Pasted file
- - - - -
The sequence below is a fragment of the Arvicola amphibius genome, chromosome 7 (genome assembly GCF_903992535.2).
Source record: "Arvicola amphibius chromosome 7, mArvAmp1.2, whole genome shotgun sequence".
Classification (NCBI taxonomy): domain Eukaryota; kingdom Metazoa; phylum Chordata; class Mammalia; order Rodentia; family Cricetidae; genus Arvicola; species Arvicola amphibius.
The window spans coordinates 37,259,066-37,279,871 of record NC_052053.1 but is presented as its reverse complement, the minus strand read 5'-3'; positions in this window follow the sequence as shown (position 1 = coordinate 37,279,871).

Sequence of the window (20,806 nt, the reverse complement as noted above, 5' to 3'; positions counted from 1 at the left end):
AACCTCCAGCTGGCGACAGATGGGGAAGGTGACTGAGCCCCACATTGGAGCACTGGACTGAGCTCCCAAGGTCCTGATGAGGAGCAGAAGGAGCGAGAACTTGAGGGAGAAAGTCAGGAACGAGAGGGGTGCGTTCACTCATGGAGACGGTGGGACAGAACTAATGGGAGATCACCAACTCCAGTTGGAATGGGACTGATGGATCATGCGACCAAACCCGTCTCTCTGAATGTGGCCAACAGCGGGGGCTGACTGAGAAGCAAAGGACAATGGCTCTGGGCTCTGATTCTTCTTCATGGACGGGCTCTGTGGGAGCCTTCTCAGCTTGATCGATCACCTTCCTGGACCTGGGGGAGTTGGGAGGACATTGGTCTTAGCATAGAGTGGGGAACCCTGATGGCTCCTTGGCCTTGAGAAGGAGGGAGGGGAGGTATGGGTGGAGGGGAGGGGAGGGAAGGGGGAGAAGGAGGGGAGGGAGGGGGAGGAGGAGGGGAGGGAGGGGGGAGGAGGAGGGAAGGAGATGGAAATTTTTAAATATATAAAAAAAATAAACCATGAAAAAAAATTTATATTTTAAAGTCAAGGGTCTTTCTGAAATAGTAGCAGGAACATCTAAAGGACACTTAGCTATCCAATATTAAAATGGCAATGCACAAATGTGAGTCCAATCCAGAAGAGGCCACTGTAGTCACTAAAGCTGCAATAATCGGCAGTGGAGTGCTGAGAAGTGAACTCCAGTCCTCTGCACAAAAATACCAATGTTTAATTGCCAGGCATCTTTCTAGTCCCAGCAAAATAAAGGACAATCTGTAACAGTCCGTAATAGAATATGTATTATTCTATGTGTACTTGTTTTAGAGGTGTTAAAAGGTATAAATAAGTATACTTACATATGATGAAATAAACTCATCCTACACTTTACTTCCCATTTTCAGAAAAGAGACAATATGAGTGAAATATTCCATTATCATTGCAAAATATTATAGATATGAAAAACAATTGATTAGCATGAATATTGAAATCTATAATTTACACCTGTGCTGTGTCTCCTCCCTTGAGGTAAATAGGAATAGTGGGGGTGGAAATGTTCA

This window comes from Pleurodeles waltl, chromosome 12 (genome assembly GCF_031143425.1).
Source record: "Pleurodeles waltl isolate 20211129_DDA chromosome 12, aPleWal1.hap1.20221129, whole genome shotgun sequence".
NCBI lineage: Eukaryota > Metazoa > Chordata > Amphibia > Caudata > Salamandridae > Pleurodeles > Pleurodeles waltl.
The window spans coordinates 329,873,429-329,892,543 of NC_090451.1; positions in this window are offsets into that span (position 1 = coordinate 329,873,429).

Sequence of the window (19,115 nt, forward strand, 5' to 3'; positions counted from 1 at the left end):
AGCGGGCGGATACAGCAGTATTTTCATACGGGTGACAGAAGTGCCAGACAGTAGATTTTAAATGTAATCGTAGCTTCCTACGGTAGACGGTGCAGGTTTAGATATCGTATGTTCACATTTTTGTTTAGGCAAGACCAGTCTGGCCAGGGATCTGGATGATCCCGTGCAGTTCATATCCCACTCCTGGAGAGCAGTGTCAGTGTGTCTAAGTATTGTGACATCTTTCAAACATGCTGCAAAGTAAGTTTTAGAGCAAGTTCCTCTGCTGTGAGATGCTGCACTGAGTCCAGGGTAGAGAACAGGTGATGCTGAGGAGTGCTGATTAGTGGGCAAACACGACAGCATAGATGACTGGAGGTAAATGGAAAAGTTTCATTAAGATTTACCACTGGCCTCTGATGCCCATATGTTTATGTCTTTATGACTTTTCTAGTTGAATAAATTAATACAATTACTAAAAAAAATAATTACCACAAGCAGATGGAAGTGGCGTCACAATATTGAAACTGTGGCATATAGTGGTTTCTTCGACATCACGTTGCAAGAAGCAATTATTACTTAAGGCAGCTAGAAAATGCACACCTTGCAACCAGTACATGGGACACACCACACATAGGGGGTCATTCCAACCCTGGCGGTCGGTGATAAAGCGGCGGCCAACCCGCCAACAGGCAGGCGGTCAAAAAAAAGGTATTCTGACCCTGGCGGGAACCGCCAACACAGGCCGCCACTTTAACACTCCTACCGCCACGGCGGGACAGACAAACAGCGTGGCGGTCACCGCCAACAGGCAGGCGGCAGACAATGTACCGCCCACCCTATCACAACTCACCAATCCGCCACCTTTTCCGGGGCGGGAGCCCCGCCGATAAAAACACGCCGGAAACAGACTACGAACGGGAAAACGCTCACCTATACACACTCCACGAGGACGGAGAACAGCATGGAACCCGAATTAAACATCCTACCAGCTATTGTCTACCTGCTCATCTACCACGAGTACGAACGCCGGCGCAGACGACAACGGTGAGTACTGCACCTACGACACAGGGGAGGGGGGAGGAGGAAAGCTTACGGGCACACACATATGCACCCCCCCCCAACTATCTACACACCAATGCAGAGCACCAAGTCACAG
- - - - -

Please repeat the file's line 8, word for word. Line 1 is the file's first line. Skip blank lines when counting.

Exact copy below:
Source record: "Pleurodeles waltl isolate 20211129_DDA chromosome 12, aPleWal1.hap1.20221129, whole genome shotgun sequence".